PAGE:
I’m pretty sure that my awareness of passion began in the fourth grade, in the early 1970’s, when my family moved to Butte, Montana in mid-winter. The air in Butte was so cold and dry that my nostrils pinched themselves shut if I tried to breathe without using a scarf as a warming filter. Besides the cold, there aren’t too many specifics that I remember about Butte. We lived there for only a few months, staying with relatives, before we moved again, but to this day I can’t think of Butte without also recalling a general sense about how tough the place was. I know that my memories are romanticized by my ten-year-old mind, but it seemed to me that people in the town just gritted their teeth and went about their daily business despite the cold, the snow, and the steep streets. It did not seem at all odd to my ten-year-old self that Evel Knievel, motorcycle daredevil and rule-breaking badass, chose to live in Butte. My entire family–working-class truckers, heavy equipment operators, miners, and general laborers who rode motorcycles and raced cars for fun–were sort of Knievel fanatics. We held our collective breath as he did his thing, jumping and sometimes crashing his motorcycle in spectacular events that were staged on live television.
Later, much later, I realized that some people used words such as “idiot” and “foolish” to describe Knievel and his exploits, but to me as a ten-year-old boy he was brave and tough and heroic. He had a drive and a tenacity, a passion, to do something better than anyone else in the world, and he actually did it. I didn’t know much about how or why a person would jump over rows of busses on a motorcycle, but I did understand that Knievel had some kind of passion that made it happen.
I can see now that my early understanding of passion was almost entirely limited to physical feats. My heroes, well into my college years, were athletes whose biographies I devoured and whose passions for their sports I tried to imitate. My list of people to emulate was probably fairly typical for a boy growing up in tiny rural towns who played sports and saw famous athletes only on television or in magazines, but as I mentally rehearse that list now, I notice something odd. One name, Muhammad Ali, jumps out at me, not because it would have been strange for me to have admired his passion and to have imagined at times what it would be like to be him in the ring, but because I would admire him today for a completely different reason than I did when I was ten.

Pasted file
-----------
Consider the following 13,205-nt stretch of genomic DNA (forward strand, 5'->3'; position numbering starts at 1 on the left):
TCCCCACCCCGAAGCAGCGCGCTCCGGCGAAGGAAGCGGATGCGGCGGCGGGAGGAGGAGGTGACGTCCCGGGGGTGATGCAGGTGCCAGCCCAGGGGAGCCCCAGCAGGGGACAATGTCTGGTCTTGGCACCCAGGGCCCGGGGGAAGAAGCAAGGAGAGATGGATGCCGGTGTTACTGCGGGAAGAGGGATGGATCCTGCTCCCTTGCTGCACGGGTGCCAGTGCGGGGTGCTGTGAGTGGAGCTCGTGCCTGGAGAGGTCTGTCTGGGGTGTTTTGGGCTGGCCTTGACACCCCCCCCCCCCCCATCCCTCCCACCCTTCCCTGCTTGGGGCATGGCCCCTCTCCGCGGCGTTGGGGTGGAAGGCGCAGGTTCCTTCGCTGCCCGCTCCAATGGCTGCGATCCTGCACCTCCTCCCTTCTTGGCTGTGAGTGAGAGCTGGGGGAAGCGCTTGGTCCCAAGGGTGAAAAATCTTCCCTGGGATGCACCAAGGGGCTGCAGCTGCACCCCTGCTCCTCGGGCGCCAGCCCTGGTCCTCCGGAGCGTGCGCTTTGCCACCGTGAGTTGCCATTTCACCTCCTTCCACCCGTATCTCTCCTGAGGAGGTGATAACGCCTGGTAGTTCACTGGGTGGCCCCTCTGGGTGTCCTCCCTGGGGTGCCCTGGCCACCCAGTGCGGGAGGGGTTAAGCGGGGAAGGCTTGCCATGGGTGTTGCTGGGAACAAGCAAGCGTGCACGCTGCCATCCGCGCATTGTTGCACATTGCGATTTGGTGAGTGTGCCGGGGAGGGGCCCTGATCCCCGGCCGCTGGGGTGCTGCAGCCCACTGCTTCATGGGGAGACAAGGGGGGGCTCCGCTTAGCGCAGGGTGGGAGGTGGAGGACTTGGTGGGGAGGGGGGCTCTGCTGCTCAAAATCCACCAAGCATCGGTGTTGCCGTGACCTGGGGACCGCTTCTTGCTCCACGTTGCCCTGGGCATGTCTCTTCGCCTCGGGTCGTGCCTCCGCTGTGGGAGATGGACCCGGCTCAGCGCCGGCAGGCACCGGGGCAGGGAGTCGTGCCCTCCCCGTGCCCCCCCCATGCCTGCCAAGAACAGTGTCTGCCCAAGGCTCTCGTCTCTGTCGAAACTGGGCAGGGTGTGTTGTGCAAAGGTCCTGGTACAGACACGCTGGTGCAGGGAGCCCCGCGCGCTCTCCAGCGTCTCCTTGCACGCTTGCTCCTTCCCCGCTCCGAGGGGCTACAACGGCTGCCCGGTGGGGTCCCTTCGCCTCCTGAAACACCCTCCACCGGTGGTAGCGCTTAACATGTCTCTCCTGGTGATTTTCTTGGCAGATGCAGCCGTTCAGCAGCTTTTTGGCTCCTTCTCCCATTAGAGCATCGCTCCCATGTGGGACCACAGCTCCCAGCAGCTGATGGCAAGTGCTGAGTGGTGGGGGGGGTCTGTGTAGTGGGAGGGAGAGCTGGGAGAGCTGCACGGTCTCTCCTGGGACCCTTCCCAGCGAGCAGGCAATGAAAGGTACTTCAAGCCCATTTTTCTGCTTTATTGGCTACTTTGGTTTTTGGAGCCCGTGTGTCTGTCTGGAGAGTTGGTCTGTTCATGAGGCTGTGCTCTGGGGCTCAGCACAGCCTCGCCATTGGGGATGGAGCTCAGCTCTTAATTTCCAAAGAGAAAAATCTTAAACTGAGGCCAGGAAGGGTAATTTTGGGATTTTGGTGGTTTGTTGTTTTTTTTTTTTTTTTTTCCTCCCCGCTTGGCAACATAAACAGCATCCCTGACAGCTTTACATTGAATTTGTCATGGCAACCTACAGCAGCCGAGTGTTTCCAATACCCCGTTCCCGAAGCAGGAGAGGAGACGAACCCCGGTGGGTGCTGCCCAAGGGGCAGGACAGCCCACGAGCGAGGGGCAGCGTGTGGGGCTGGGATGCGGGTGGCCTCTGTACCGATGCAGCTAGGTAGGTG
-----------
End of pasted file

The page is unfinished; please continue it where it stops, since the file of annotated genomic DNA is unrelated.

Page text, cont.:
As it happens, my first memories of Muhammad Ali are also from Butte. I remember trying to make it to a relative’s house on time to watch Muhammad Ali box on television. Ali, I learned, had been a champion before he was suspended for refusing his draft into the Vietnam War. I also learned that Muhammad Ali had once been named Cassius Clay and that the name change was somehow significant. I wish I could remember whether I knew then that Ali changed his name because of his conversion to Islam, or that his refusal to fight in the war was based on his religious beliefs, or if my family approved of his actions, but I doubt that such discussions took place for long, if at all. My family and I admired Ali’s physical passion, and the pure strength and courage displayed in the ring aligned with how we saw our working class lives. His physical brilliance, his passion, was enough to make us watch him.
I sometimes wish that my fifty-year-old self could go back in time to tell my ten- or fifteen- or twenty-five-year-old self that there are other kinds of passion, that sometimes the most effective passion is neither exciting nor loud. Though I once completely ignored the passion that drove Ali to sacrifice years in the prime of his athletic life, I now find it at least as interesting as the passion that drove his physical skills. I still love the passion that is revealed in biographies–almost anyone worthy of a biography, in almost any field, seems to have been driven by an interesting passion. But lately I find myself being more impressed by calm than by fury, by patience rather than speed. Champion athletes are often famous for their absolute unwillingness to lose. But that kind of inefficient passion is becoming much less interesting to me, and not just because I am way past the point in my life where I can ever hope to win at everything I attempt.
Lately, I have been chastened more than once to find myself with flushed cheeks and a raised voice in conversations about controversial topics that are important to me. And, almost without fail, I have noticed at least one person in the group, just as passionate as I am, who manages to remain calm about whatever topic we are discussing. Their quiet passion is what I admire now. I want to be one of those people.
David claims he grew up bouncing around the country for no good reason in (mostly rural) areas of Texas, Iowa, New Mexico, Montana, and Washington. He is married to Anna. They live in Montevallo, Alabama, with their soon-to-be-teenager son, John David, two dogs, one cat, and a continually changing collection of fish. David is a full-time house-husband, caretaker of Anna, and father who is still trying to decide what he wants to be when he grows up. David takes interest in all kinds of things that delight or surprise, including musing about religion, being entertained by pets, raising kids, making and listening to music, watching movies and plays, making and keeping friends, and reading anything that has ever been printed.